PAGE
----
For immediate release
June 29, 2016, (Sierraville, Calif.) – A majority of the residents in Sierraville participated in the Sierra County sponsored Sierraville Community Clean Up Day on Sat., June 25.
“The turnout for this event exceeded all of our expectations," said event organizer Katie Shaffer. "It came together through a collaborative effort involving the Sierra County Board of Supervisors, County staff, local heavy equipment operators, and neighbors helping neighbors."
“We were fortunate to have Supervisor Paul Roen carry our plea to the Board to hold a Sierraville Clean-up day modeled after similar events held in Loyalton and Sierra Brooks," said Rick Maddalena, who served as one of the event committee members and volunteer “trash men.” "Roen gained support from the Board to waive solid waste fees for this day only. He also gained support from Ricky Ross and Terry the Trashman of Intermountain Disposal to provide the needed dumpsters.”
According to Dennis Marsh with the Sierra County Department of Public Works, 270 yards of old furniture, appliances, mattresses, tires, green waste, wood products and metal was collected.
Residents were encouraged to place unwanted material at the end of their driveways. Both privately-owned and Sierra County equipment operators kept busy all day long on Saturday shuttling the “curbside” materials to a central location where they were placed in dumpsters for transportation to Loyalton. No hazardous waste, electronics or “wet waste” was permitted.
A team of volunteers, working with a private backhoe owned and operated by Sierraville fire chief Dan Wentling, tackled one project in particular, spending much of the day completing the demolition of a partially collapsed garage adjacent to the former “Sid’s Place” located near the Highway 89/Highway 49 intersection. Another group helped the property owners clear a substantial amount of waste from the back yard, and a fence is currently being erected to help contain the family’s dogs.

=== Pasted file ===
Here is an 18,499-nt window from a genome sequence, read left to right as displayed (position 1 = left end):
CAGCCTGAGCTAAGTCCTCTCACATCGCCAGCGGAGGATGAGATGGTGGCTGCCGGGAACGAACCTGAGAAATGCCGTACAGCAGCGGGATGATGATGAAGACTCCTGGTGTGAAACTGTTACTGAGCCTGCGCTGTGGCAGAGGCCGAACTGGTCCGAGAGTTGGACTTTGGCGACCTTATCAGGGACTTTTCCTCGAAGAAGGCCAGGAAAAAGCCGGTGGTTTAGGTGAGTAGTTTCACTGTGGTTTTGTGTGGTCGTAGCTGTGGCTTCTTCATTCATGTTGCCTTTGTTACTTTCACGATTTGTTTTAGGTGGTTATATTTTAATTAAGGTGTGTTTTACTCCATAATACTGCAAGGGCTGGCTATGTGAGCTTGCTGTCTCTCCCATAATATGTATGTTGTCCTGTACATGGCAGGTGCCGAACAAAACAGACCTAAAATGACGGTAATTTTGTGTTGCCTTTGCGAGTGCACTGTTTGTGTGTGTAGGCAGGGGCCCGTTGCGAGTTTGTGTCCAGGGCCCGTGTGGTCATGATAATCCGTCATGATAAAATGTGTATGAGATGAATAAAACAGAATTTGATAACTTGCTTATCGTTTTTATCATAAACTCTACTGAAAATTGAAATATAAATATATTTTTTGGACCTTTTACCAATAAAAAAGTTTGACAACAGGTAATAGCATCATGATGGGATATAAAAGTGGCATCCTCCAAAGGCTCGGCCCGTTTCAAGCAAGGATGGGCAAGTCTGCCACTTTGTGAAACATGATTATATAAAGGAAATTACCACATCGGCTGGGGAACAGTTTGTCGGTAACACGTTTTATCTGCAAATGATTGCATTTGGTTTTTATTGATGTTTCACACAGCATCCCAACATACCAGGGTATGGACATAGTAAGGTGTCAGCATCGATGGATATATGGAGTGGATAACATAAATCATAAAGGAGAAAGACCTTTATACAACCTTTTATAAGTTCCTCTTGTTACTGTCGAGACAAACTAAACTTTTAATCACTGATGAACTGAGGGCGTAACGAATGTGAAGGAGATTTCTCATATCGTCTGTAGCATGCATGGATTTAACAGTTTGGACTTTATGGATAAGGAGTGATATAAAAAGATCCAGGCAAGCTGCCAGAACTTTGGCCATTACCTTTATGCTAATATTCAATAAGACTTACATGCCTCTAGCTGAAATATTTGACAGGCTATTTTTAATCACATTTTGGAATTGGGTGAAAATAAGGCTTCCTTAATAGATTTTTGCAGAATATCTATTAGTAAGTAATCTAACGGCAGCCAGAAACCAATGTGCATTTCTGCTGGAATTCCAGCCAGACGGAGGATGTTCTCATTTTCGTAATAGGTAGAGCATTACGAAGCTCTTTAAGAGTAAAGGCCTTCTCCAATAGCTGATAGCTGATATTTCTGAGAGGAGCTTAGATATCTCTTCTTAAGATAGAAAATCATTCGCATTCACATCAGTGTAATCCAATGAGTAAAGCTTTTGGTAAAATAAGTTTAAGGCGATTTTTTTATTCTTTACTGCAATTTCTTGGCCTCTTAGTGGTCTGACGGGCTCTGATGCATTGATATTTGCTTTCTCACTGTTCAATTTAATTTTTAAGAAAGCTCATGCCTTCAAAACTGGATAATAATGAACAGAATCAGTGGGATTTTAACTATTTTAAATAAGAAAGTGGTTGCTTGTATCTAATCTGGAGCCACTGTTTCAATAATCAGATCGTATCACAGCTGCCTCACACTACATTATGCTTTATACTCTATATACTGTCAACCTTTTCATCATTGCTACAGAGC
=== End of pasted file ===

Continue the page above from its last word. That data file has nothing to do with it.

“The property owners appreciated the support extended to them for not only this effort but a previous effort where volunteers removed asbestos siding from the collapsing garage. That hazardous material was transported to Lockwood Nevada with a permit issued for the restricted waste by a neighbor who agreed to transport the material in a family owned trailer,” said local resident and participant Tom Archer.
Unique to this event was the direct participation by Sierra County Public Works and Planning director Tim Beals and County supervisor Paul Roen. Roen provided and operated one of the private backhoes that transported material to the collection spot. Beals helped by hand loading both private and county equipment and by answering questions from a number of residents and the general public traveling through town. Beals also knocked on doors suggesting that residents take advantage of the effort.
The Treasure Mountain 4-H Club, led by coordinator Sheri Roen with members Brianna and Aubree Roen and Ruth McCormack, also joined in the effort, clearing debris from an intermittent stream that flows away from downtown along “North Lincoln Street”—an area that catches windblown waste.
“We owe our appreciation to Dennis Marsh and Jay Huebert for giving us their Saturday to coordinate the day and operate the Sierra County equipment; to Katie Shaffer and Shelly Wright for stirring the fire that got this effort going; and Tim Beals who knows the voodoo about how to pave the way for an event like this,” said Maddalena. “Special thanks also go out to the volunteers who used their own equipment to shuttle waste who have not been previously acknowledged: John Peterson, Lee Wright, and Paul Eggers, Brendan McCormack who provided use of his property for sorting and loading, Los Dos Hermanos for providing lunch to a number of the volunteers, and to the “trash people:” Cal and Karen Linde, Janice and Paul Eggers, Jeff Hartley, John Shaffer, Brendan McCormack, Carol Dobbis and Tom Archer who sorted and loaded heaps and heaps of items and material.”
Sierraville Community Clean Up Day was a collaborative effort between the County of Sierra, Intermountain Disposal, Treasure Mountain 4-H Club, Sierra County Fire Protection District and Sierraville.org.